Despite Nicki’s protestations, and even a report by Billboard claiming that poor ticket sales were unlikely the reason for the cancelation, although they had been “soft for the tour”, no dates have yet been officially announced for the reschedule shows.

Nevertheless, Nicki isn’t alone when it comes to the reported disparity between an artist’s public and press profile and alleged poor ticket sales. This year, both Taylor Swift’s Reputation tour and Beyoncé and Jay-Z’s On the Run II tour have been subject to accusations of empty seats and of tickets literally being given away for free. For her American tour, Lorde was also reportedly playing to arenas that were only a third full, and in 2016 Janet Jackson was forced to cancel her European tour dates. With so many big names struggling to get bums on seats, it begs the question, has the pop stadium show peaked?

There are transparent reasons for the trend toward low ticket sales. Firstly, concert tickets are just so damn expensive. When even the worst seats cost nearly a week’s rent, it’s understandable that, with so many shows on offer, the gig-going public will have to become more financially savvy about the shows that they attend. Still, bankable names like Taylor Swift, Katy Perry and Beyoncé should have no problem shifting tickets to big budget pop productions. Instead, there’s something more nuanced occurring.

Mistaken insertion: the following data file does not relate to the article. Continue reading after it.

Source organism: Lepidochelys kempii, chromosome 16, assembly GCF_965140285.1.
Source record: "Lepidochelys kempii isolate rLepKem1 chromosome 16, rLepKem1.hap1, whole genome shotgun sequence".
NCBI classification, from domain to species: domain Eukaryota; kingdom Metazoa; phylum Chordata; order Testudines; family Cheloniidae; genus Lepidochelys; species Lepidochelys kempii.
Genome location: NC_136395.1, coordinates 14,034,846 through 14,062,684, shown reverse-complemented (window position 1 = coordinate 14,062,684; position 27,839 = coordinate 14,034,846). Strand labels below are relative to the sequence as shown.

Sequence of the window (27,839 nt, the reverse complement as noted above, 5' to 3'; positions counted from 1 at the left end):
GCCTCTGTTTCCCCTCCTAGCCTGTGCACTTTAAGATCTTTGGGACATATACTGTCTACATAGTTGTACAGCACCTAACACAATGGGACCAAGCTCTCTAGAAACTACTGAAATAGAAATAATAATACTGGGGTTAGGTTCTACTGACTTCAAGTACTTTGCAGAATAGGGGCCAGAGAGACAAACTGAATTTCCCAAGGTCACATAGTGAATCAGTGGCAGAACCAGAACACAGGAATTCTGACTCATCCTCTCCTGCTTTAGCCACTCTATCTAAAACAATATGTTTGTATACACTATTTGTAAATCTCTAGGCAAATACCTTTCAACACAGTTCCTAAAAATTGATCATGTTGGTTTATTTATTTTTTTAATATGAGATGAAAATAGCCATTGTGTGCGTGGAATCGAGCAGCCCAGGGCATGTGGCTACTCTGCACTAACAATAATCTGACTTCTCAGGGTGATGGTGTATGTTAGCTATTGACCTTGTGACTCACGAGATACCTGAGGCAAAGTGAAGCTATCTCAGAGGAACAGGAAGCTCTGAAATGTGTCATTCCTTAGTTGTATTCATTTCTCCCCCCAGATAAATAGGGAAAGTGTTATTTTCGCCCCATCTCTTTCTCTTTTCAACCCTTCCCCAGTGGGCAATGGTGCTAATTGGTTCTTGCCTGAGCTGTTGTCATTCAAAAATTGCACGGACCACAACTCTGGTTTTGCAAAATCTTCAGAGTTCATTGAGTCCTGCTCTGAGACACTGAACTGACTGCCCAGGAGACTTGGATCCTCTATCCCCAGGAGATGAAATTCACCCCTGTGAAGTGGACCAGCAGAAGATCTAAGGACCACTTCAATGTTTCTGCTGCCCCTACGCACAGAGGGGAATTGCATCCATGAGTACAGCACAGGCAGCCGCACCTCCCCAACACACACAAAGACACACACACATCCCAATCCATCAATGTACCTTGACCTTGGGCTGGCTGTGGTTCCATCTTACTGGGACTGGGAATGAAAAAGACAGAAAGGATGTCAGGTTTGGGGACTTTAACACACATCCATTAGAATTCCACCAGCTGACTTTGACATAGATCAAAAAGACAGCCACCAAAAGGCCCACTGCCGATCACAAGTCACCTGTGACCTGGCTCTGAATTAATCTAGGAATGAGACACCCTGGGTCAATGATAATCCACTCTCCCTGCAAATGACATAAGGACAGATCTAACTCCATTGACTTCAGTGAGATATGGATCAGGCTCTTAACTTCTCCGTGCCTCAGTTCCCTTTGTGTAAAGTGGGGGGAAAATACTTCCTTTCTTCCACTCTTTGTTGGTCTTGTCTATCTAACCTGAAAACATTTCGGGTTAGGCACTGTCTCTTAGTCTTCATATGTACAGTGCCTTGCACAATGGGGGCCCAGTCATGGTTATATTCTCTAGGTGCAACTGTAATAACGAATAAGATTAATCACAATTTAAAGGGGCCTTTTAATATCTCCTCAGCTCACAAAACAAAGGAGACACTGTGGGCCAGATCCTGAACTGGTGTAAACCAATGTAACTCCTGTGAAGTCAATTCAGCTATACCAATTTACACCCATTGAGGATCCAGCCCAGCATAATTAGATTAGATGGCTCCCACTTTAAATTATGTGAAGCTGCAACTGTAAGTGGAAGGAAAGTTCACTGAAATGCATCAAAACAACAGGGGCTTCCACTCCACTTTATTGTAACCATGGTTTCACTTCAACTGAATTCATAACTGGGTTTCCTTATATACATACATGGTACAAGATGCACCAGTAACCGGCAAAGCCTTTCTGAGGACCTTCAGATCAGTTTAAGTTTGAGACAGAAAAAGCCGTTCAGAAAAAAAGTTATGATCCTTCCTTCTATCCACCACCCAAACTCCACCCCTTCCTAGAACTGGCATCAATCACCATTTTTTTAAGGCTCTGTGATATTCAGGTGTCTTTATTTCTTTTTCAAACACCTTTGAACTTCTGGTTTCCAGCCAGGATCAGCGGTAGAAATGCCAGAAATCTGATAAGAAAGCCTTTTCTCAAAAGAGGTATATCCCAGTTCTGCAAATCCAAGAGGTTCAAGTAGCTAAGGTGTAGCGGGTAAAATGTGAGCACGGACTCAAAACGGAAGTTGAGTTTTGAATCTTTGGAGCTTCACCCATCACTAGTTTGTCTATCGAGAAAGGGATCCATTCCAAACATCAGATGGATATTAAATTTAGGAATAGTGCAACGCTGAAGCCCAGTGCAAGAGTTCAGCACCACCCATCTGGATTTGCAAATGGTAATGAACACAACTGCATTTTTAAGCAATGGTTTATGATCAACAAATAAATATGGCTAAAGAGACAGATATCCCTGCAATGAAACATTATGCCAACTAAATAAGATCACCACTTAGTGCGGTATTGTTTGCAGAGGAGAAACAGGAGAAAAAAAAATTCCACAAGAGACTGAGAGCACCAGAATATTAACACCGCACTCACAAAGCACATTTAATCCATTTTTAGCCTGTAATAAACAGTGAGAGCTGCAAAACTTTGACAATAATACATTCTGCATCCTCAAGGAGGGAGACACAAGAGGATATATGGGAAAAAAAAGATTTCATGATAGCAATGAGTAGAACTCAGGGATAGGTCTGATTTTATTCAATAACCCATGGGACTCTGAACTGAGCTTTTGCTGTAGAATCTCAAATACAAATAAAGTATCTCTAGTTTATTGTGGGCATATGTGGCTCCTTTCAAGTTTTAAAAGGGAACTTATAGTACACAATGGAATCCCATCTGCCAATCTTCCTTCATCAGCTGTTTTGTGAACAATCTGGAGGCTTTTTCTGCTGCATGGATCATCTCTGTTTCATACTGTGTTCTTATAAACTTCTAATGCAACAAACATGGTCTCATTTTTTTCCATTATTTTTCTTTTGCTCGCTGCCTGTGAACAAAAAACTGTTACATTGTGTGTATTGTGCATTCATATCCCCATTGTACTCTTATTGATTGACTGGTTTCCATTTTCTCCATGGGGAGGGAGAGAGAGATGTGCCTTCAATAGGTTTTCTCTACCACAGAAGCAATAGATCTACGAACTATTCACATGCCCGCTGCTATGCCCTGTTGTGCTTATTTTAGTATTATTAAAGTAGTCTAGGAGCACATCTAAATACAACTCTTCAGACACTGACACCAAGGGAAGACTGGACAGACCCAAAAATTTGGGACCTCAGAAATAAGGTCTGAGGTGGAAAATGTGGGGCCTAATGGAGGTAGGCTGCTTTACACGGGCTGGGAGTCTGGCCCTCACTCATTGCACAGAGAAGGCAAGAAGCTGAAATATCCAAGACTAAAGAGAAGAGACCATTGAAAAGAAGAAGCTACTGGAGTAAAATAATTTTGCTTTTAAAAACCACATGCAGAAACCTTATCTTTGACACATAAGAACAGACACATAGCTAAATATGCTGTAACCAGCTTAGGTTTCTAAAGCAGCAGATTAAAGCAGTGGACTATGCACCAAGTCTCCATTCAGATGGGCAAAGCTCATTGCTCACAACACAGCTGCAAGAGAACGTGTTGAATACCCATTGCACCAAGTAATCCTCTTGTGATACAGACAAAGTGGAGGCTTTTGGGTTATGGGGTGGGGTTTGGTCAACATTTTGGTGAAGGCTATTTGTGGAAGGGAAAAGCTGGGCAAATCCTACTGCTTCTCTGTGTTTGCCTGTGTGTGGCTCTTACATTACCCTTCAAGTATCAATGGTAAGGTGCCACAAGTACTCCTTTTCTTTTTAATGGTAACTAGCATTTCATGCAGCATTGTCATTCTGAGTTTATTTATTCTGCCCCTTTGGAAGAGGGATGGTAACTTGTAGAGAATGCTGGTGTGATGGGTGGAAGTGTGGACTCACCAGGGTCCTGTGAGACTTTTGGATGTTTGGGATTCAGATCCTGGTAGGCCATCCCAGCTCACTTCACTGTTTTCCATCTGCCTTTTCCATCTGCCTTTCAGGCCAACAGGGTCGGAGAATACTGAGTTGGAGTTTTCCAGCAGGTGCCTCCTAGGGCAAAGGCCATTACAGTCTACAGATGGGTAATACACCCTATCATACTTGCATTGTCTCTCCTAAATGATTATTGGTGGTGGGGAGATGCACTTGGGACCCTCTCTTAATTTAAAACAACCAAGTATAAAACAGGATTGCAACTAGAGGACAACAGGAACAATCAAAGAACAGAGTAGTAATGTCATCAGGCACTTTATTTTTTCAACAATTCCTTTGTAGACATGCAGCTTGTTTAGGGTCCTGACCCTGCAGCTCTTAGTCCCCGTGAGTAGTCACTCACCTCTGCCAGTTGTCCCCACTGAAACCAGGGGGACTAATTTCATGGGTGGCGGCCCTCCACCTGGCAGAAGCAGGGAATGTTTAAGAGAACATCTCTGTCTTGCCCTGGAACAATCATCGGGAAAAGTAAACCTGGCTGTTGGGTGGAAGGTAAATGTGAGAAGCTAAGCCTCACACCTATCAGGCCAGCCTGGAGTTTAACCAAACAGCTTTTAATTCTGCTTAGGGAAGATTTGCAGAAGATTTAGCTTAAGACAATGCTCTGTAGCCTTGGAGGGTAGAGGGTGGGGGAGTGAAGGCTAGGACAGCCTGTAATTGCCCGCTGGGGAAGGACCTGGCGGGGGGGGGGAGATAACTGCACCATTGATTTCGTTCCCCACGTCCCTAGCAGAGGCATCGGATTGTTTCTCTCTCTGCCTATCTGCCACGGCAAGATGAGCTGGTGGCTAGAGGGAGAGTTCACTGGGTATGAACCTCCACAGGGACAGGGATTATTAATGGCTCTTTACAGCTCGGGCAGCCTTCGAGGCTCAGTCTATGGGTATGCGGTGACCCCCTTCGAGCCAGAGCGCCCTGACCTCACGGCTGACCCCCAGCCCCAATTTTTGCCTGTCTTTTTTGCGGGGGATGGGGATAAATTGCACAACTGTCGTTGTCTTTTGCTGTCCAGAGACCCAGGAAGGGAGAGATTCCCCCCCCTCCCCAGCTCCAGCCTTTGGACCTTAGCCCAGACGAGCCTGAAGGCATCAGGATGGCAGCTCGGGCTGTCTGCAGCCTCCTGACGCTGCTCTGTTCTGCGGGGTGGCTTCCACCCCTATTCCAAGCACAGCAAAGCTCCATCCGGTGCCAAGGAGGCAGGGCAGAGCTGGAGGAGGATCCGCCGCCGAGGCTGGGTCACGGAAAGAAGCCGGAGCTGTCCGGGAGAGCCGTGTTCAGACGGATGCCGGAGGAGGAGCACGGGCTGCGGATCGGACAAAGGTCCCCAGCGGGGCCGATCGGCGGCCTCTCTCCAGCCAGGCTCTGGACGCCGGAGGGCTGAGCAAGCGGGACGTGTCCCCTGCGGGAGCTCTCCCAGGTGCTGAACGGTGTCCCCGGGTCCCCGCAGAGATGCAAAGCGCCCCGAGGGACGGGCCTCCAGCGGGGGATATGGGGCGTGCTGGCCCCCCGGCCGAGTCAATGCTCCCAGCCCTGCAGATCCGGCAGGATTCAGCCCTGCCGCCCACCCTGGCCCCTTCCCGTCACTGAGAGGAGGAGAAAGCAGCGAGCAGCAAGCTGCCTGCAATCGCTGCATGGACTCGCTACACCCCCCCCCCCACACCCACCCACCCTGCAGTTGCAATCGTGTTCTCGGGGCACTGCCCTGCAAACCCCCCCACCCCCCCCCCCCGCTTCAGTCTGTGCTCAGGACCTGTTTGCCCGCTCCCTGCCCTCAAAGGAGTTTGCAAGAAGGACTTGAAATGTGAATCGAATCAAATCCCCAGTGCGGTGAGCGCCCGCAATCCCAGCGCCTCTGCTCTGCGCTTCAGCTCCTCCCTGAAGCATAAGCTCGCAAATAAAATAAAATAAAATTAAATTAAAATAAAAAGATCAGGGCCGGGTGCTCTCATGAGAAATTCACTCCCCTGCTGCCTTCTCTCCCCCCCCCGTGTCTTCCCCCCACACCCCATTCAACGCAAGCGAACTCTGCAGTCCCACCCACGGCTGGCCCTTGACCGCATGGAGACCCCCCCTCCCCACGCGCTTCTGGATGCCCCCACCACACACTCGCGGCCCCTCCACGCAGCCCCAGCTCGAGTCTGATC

In the case of Taylor Swift, many of the empty seats could be due to preventative actions that helped stop tickets from cropping up at inflated prices on secondary ticket markets. According to Ticketmaster, only 3% of Taylor’s Reputation tour tickets ended up on tout sites. According to the BBC, for some shows this figure can often be 50%. What’s more, according to Pollstar, Taylor made more than $103 million from just 10 dates of the US leg of her tour, which is still ongoing.

The case for Beyoncé and Jay Z’s tour is slightly more complicated. The pair, despite releasing their joint album Everything Is Love after the tour started, didn’t have new material to help promote the tour when it was announced. Likewise, both acts had toured within the last two years. Regardless, with some guests paying upward of £500 for VIP tickets, any losses due to empty seats in the sticks could easily be offset.